I've trained a model in python using the following code(I didnt use a testing set for this example, I was training and predicting using the same dataset, to make the illustration of the problem easier):

params = {'learning_rate':0.1,'obj':'binary:logistic','n_estimators':250, 'scale_pos_weight':0.2, 'max_depth' : 15, 'min_weight' : 1, 'colsample_bytree' : 1, 'gamma' : 0.1, 'subsample':0.95} 

X = np.array(trainingData,dtype = np.uint32) #training data was generated from a csv

X = xgb.DMatrix(np.asmatrix(X), label = Y)

clf = xgb.train(params, X)

answer = clf.predict(X) 

The Prediction generated around 40k zeros and 270k ones

The model is then loaded into c++ with the following code:

const char * fileName = "blahblah/xgb_test.model";
int x = XGBoosterLoadModel(handle, fileName);
if (x == 0) {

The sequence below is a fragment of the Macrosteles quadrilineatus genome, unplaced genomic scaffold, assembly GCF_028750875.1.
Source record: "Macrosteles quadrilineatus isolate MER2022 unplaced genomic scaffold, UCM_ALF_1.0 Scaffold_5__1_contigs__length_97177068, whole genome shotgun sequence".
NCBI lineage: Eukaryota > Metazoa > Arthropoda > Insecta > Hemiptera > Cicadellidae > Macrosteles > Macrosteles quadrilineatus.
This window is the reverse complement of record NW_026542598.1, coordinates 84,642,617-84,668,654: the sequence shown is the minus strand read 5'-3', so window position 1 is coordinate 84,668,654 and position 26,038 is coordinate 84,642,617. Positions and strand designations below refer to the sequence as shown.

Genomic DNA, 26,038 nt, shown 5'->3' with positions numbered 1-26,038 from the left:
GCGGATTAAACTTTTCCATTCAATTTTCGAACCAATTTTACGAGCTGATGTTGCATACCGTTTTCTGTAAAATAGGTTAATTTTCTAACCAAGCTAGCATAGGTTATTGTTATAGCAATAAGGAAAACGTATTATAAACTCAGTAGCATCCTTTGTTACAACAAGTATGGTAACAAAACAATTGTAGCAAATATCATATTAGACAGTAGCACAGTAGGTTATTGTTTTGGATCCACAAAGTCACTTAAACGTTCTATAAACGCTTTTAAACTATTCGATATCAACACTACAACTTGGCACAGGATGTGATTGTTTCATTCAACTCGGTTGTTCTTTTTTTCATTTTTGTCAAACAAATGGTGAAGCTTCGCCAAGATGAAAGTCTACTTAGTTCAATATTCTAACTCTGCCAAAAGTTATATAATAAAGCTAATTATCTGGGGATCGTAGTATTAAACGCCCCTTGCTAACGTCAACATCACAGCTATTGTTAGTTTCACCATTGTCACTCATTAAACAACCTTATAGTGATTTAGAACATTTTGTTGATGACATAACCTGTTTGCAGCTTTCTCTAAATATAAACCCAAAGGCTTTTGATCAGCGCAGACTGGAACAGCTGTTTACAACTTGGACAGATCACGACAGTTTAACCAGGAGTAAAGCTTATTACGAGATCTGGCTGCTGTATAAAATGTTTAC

printf("Successfully Loaded Model\n");

const char * predictionData = "blahblah/test.buffer";
x = XGDMatrixCreateFromFile(predictionData, 0, &dHandle);

if (x == 0) {
    printf("Successfully Loaded Data\n");

bst_ulong  out2;
const float *m_TestResults2;
x = XGBoosterPredict(handle, dHandle, 0, 1, &out2, &m_TestResults2);
if (x == 0) {
    printf("Successful Prediction\n");

int zeroCount = 0;
int oneCount = 0;

for (int i = 0; i < out2; i++) {
    if (m_TestResults2[i] < 0.5) {
    else {
printf("Number of Zeroes: " + zeroCount);
printf("Number of Ones: " + oneCount);

For the c++ prediction I've obtained around 55k zeroes.

I have tried the following:

  1. Make sure that the model is trained in python using a dense matrix, since xgboosterpredict takes in a dense matrix(arrived at this assumption from a similar question on stackoverflow)
  2. Use xgb.train, instead of Xgbclassifier.fit. Train takes in dmatrix, fit does not
  3. Convert training data to np matrix using np.asmatrix(X).

Anyone have any ideas what I've done wrong? Thanks


Your Answer

By clicking “Post Your Answer”, you agree to our terms of service, privacy policy and cookie policy

Browse other questions tagged or ask your own question.